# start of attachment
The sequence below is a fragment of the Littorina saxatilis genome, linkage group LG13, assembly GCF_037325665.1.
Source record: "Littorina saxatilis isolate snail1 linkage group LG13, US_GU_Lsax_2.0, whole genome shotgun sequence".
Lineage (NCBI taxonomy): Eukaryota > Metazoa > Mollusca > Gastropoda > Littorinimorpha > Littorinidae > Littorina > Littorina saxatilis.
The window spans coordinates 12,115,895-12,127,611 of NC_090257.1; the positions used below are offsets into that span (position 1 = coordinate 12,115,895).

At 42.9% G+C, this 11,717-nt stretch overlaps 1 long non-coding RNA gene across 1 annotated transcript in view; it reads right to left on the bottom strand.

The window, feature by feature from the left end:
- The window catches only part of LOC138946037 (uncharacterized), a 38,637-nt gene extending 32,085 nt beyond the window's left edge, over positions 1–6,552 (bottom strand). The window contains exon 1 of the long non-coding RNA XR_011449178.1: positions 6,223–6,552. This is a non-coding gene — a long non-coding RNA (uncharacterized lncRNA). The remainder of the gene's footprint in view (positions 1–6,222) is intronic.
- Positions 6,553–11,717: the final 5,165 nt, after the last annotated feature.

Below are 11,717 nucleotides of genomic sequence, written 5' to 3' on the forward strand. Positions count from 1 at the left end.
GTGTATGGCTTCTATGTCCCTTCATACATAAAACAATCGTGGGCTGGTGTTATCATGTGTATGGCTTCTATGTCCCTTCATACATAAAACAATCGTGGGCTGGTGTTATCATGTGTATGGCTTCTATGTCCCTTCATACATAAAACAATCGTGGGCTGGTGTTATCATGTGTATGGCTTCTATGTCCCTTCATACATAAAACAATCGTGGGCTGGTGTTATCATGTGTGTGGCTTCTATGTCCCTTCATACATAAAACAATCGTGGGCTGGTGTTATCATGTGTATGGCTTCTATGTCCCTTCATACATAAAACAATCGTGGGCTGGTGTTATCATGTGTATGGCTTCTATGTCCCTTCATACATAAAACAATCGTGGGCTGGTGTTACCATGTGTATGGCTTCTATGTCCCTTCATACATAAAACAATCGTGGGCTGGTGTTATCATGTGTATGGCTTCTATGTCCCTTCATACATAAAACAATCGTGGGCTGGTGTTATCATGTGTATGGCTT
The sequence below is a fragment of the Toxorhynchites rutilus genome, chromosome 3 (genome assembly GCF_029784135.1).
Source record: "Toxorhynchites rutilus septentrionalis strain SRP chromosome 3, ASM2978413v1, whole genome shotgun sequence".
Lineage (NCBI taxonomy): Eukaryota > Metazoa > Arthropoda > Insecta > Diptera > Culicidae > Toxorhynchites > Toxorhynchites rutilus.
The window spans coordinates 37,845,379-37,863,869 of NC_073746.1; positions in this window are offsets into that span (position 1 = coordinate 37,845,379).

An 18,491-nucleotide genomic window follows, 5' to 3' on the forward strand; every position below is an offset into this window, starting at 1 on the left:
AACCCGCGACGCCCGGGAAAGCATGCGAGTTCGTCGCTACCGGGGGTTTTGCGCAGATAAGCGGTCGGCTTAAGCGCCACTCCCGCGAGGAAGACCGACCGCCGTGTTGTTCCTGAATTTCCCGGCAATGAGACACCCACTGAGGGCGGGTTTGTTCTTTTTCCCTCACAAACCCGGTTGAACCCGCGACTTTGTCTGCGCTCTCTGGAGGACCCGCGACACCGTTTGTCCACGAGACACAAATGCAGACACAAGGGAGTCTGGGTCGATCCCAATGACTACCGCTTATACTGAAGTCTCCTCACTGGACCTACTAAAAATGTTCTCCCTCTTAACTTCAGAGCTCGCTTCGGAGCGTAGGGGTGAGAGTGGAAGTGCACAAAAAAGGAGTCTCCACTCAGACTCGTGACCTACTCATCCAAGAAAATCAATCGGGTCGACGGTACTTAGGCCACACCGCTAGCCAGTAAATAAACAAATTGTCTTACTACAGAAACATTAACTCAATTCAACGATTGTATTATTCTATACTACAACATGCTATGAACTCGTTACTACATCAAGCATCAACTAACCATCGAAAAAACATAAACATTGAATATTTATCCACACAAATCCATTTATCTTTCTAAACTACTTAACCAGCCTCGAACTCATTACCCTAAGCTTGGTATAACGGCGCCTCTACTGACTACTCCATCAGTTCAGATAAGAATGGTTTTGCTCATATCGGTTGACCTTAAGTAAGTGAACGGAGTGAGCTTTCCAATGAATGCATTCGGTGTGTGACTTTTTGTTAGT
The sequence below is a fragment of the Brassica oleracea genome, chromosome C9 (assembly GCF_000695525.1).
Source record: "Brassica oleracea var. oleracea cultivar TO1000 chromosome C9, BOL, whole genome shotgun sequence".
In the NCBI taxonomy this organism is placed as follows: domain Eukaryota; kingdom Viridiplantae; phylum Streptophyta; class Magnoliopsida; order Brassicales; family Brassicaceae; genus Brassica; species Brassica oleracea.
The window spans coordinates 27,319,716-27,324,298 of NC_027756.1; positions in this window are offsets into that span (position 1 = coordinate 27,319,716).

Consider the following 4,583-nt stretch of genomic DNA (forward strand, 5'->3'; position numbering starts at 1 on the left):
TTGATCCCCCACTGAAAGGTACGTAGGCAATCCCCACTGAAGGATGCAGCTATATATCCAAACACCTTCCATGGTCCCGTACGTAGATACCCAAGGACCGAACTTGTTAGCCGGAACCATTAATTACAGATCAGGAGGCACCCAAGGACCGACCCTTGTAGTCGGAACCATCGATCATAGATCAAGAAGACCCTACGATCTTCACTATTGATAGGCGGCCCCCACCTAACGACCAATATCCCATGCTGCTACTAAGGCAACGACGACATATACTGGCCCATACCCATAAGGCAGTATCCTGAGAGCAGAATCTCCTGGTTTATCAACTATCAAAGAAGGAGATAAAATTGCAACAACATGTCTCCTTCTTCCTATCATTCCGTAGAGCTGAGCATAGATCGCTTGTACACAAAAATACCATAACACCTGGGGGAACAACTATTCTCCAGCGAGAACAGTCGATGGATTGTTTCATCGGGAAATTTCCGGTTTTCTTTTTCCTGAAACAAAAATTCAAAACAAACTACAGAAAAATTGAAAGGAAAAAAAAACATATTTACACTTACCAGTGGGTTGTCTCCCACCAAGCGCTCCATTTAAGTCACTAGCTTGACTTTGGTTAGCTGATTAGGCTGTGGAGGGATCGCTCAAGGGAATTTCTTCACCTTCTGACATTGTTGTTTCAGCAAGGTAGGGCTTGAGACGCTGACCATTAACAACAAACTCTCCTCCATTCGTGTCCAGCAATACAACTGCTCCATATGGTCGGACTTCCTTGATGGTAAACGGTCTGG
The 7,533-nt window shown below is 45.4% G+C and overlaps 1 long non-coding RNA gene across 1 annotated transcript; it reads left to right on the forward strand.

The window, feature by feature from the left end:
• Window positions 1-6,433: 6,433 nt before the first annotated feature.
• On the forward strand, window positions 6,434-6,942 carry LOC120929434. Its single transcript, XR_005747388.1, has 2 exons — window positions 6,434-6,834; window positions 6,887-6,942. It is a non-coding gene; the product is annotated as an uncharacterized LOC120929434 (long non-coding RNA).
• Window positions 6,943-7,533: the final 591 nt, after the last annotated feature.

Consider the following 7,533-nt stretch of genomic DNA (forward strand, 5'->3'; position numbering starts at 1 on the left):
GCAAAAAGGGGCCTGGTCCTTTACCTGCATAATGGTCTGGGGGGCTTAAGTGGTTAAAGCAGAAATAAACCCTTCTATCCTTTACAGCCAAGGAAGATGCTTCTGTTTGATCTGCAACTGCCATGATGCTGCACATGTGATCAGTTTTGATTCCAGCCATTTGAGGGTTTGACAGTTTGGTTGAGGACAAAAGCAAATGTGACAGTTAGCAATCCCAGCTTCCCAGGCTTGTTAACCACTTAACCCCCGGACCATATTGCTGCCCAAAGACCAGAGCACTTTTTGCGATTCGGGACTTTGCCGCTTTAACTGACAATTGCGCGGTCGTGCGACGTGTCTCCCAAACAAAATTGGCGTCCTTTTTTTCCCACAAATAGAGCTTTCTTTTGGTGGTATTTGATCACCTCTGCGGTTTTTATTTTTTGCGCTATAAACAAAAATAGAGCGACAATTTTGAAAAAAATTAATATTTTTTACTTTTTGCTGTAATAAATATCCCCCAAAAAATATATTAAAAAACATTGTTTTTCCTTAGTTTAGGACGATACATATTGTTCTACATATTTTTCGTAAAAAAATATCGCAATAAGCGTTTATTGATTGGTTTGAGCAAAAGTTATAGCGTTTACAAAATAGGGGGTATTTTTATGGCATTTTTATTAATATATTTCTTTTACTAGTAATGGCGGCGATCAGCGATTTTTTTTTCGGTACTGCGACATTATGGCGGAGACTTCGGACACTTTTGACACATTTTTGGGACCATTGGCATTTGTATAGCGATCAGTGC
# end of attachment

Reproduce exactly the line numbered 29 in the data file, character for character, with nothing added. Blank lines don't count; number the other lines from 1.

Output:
GCAAAAAGGGGCCTGGTCCTTTACCTGCATAATGGTCTGGGGGGCTTAAGTGGTTAAAGCAGAAATAAACCCTTCTATCCTTTACAGCCAAGGAAGATGCTTCTGTTTGATCTGCAACTGCCATGATGCTGCACATGTGATCAGTTTTGATTCCAGCCATTTGAGGGTTTGACAGTTTGGTTGAGGACAAAAGCAAATGTGACAGTTAGCAATCCCAGCTTCCCAGGCTTGTTAACCACTTAACCCCCGGACCATATTGCTGCCCAAAGACCAGAGCACTTTTTGCGATTCGGGACTTTGCCGCTTTAACTGACAATTGCGCGGTCGTGCGACGTGTCTCCCAAACAAAATTGGCGTCCTTTTTTTCCCACAAATAGAGCTTTCTTTTGGTGGTATTTGATCACCTCTGCGGTTTTTATTTTTTGCGCTATAAACAAAAATAGAGCGACAATTTTGAAAAAAATTAATATTTTTTACTTTTTGCTGTAATAAATATCCCCCAAAAAATATATTAAAAAACATTGTTTTTCCTTAGTTTAGGACGATACATATTGTTCTACATATTTTTCGTAAAAAAATATCGCAATAAGCGTTTATTGATTGGTTTGAGCAAAAGTTATAGCGTTTACAAAATAGGGGGTATTTTTATGGCATTTTTATTAATATATTTCTTTTACTAGTAATGGCGGCGATCAGCGATTTTTTTTTCGGTACTGCGACATTATGGCGGAGACTTCGGACACTTTTGACACATTTTTGGGACCATTGGCATTTGTATAGCGATCAGTGC